Puff, the smokeless dragon, goes green for Dragon Day

March 13, 2009

The annual Dragon Day parade, a rite of spring at Cornell, returns March 13, but with a major difference. Instead -- free of noxious paint, glue and other materials -- will go up in smoke while the actual, student-built dragon sits on the sidelines.  

The reason: environmental safety. Dan Maas, emergency response and events manager with Cornell Environmental Health and Safety, says that this year only approved materials will be set ablaze. State Department of Environmental Conservation regulations will only allow wood and agricultural products to be burned, he said. Revelers should not add costumes, props or other materials to the fire, Maas said.  

Dragon Day revelry traditionally features a large dragon float, designed and constructed by first-year architecture students and paraded through campus to be burned on the Arts Quad. 

A tradition that will continue will be a phoenix, built by engineering students in The Phoenix Society, meeting the dragon as the parade passes the Engineering Quad.  

There will be some road closings and traffic delays to accommodate the parade route, listed below. Starting at 12:15 p.m., University Avenue will be closed between East Avenue and the service drive next to Rand Hall to provide a safe dragon assembly location for students until the parade begins. 

Once the parade begins, vehicle access along the parade route will be restricted and bus routes may be delayed or rerouted if necessary.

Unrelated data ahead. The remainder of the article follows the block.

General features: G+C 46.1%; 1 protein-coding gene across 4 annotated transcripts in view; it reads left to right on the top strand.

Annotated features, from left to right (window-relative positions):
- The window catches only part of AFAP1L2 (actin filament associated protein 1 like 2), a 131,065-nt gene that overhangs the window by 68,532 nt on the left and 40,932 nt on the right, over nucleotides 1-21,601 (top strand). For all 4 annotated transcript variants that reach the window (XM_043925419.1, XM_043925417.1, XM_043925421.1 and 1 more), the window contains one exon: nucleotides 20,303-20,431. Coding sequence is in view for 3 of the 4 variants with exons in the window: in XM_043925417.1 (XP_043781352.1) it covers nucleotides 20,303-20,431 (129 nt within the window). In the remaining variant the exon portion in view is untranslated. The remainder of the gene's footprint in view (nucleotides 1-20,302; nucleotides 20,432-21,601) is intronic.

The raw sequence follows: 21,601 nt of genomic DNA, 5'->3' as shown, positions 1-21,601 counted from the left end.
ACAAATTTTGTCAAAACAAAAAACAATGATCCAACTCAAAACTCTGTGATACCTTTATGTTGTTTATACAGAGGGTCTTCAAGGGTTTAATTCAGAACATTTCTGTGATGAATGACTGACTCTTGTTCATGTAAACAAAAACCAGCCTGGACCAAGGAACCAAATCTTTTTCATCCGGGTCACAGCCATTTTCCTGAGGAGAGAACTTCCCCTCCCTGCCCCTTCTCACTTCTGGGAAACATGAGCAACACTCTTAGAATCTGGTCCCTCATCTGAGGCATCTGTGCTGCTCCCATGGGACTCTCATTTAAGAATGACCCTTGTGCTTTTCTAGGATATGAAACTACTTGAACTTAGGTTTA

The Dragon Day parade will: 

  • Leave Rand Hall at 1 p.m.  
  • Travel east on University Avenue. 
  • Turn right (south) on East Avenue. 
  • Turn right (west) on Campus Road.  
  • Turn right (north) on the south central walkway through Ho Plaza.  
  • Enter the Arts Quad between Uris and Olin libraries.  
  • Proceed to the burn site on the south side of Sibley Hall.

Dragon Day was initiated as College of Architecture Day in 1901 by Willard Straight and his classmates. Whether the dragon was actually burned in those early days is uncertain. "The history of the event is a bit murky," said University Archivist Elaine Engst. In fact, she said, the original idea of the parade might have had more to do with St. Patrick's Day and the story of the saint ridding Ireland of snakes and serpents. Indeed, the event has not always featured a dragon: In 1933, the beast was replaced with a giant beer stein to celebrate the end of Prohibition, Engst said. 

"Dragons of Yore," an exhibition of photographs of Dragon Days past, is currently on display through March 20 in East Sibley Hall.

By Daniel Aloi, Cornell Chronicle

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